Teachable students tend to excel when they are tested and pushed hard, and our system should appropriately challenge them. They flourish when they are shown what a truly well-informed person must know, what more than the adequate can be accomplished. They will do the extra reading and homework, take on the more demanding essay topic or project if there is someone to set and evaluate their work. They are enriched by compulsory courses and by a rigorous schedule of readings that will refine their tastes and equip them to enjoy what is difficult. In short, these students benefit enormously from the most strenuous intellectual training they can handle.
Without strenuous training, teachable students will still be better than average, but they will not be all that they could be, and the years when they might have developed what E.D. Hirsch calls “cultural literacy” will pass by all too soon, leaving them only partially educated. The canard that “critical thinking,” or worse, “creativity,” is more important than factual knowledge glosses over the reality that one’s thinking is only as good as one’s knowledge. “We all have gaps in our background,” professors have said to me in shameful defense of measures to reduce program requirements or course content in the name of diversity or the postmodern smorgasbord. True enough, but the gaps eventually become so vast that they can never be made up, or only with an effort many times greater than if the books had been read at the appropriate time and under appropriate guidance. The purpose of education is not only to fill gaps, of course, or to fill students with facts. But core ideas and texts must form the foundation of any education worthy of the name.
It seems obvious that our present system is not providing this sort of education: students in both high school and university read less than ever before and earn academic credits for vacuous courses on gender roles, popular culture, witchcraft, and the like. Even serious courses have been lamentably gutted — their reading lists and assignments drastically reduced — to accommodate illiteracy and apathy. Programs emphasizing choice over requirements all but guarantee that most students, even many of the best, will opt for the flimsiest subjects, often at the urging of pragmatic, grade-minded advisors. Our young people are thus not only allowed but even encouraged to squander their time and energy.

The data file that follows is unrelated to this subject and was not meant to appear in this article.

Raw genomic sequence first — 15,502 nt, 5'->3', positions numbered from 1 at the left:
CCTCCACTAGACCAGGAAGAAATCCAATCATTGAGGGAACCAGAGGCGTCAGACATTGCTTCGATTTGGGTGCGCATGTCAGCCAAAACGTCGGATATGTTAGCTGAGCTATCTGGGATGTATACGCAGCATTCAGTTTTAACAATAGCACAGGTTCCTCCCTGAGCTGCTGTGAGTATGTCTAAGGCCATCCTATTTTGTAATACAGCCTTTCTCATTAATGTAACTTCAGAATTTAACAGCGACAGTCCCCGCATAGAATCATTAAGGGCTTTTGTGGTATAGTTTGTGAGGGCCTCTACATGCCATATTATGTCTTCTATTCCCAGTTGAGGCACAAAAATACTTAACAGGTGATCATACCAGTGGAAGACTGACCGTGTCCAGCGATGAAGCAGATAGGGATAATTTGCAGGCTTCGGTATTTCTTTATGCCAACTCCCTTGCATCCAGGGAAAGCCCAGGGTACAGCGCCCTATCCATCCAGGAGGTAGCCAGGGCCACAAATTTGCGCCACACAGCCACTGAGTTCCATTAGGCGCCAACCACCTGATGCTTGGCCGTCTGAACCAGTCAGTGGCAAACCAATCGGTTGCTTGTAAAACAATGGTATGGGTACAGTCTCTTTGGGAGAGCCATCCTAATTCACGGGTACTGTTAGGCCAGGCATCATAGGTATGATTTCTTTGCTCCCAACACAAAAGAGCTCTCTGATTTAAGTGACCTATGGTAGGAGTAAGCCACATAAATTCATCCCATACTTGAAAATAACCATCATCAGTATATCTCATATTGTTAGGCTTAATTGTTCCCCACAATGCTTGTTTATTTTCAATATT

I am far from the first to urge that the primary task of our education system must be to find, encourage, and preserve student excellence, and that to this end we must institute rich content and high standards in our schools. But do we have the will to pursue such a goal? The teachable remnant are those who carry forward to the next generation the best of Western civilization, keeping its values, its knowledge, and its ways of thinking alive. But perhaps because so many in the West have forgotten or lost faith in our cultural heritage, we do not feel the injustice of denying it to our children.